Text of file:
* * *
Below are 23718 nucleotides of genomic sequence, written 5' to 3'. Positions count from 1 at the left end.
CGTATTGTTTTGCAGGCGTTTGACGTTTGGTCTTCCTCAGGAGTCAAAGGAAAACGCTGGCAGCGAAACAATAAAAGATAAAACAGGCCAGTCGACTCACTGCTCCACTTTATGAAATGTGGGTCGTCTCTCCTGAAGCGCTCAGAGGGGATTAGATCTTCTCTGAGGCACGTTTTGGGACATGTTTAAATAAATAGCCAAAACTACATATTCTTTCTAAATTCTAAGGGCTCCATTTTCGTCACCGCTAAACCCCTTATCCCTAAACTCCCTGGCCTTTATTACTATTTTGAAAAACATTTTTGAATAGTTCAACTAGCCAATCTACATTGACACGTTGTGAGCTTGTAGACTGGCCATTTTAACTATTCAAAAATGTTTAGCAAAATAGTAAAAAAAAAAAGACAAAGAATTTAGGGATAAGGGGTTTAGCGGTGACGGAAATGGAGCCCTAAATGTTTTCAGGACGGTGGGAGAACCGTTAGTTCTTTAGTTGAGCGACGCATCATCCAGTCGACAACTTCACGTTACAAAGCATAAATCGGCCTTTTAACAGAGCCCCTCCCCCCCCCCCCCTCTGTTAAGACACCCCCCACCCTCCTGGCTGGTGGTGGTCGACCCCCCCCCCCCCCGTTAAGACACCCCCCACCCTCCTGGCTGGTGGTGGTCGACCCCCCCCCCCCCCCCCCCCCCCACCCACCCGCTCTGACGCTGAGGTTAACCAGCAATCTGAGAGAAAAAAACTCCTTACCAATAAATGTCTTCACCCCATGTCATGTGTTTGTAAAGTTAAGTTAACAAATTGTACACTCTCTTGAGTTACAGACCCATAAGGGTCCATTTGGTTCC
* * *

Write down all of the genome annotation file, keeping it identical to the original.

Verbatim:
Below are 23718 nucleotides of genomic sequence, written 5' to 3'. Positions count from 1 at the left end.
CGTATTGTTTTGCAGGCGTTTGACGTTTGGTCTTCCTCAGGAGTCAAAGGAAAACGCTGGCAGCGAAACAATAAAAGATAAAACAGGCCAGTCGACTCACTGCTCCACTTTATGAAATGTGGGTCGTCTCTCCTGAAGCGCTCAGAGGGGATTAGATCTTCTCTGAGGCACGTTTTGGGACATGTTTAAATAAATAGCCAAAACTACATATTCTTTCTAAATTCTAAGGGCTCCATTTTCGTCACCGCTAAACCCCTTATCCCTAAACTCCCTGGCCTTTATTACTATTTTGAAAAACATTTTTGAATAGTTCAACTAGCCAATCTACATTGACACGTTGTGAGCTTGTAGACTGGCCATTTTAACTATTCAAAAATGTTTAGCAAAATAGTAAAAAAAAAAAGACAAAGAATTTAGGGATAAGGGGTTTAGCGGTGACGGAAATGGAGCCCTAAATGTTTTCAGGACGGTGGGAGAACCGTTAGTTCTTTAGTTGAGCGACGCATCATCCAGTCGACAACTTCACGTTACAAAGCATAAATCGGCCTTTTAACAGAGCCCCTCCCCCCCCCCCCCTCTGTTAAGACACCCCCCACCCTCCTGGCTGGTGGTGGTCGACCCCCCCCCCCCCCGTTAAGACACCCCCCACCCTCCTGGCTGGTGGTGGTCGACCCCCCCCCCCCCCCCCCCCCCCACCCACCCGCTCTGACGCTGAGGTTAACCAGCAATCTGAGAGAAAAAAACTCCTTACCAATAAATGTCTTCACCCCATGTCATGTGTTTGTAAAGTTAAGTTAACAAATTGTACACTCTCTTGAGTTACAGACCCATAAGGGTCCATTTGGTTCC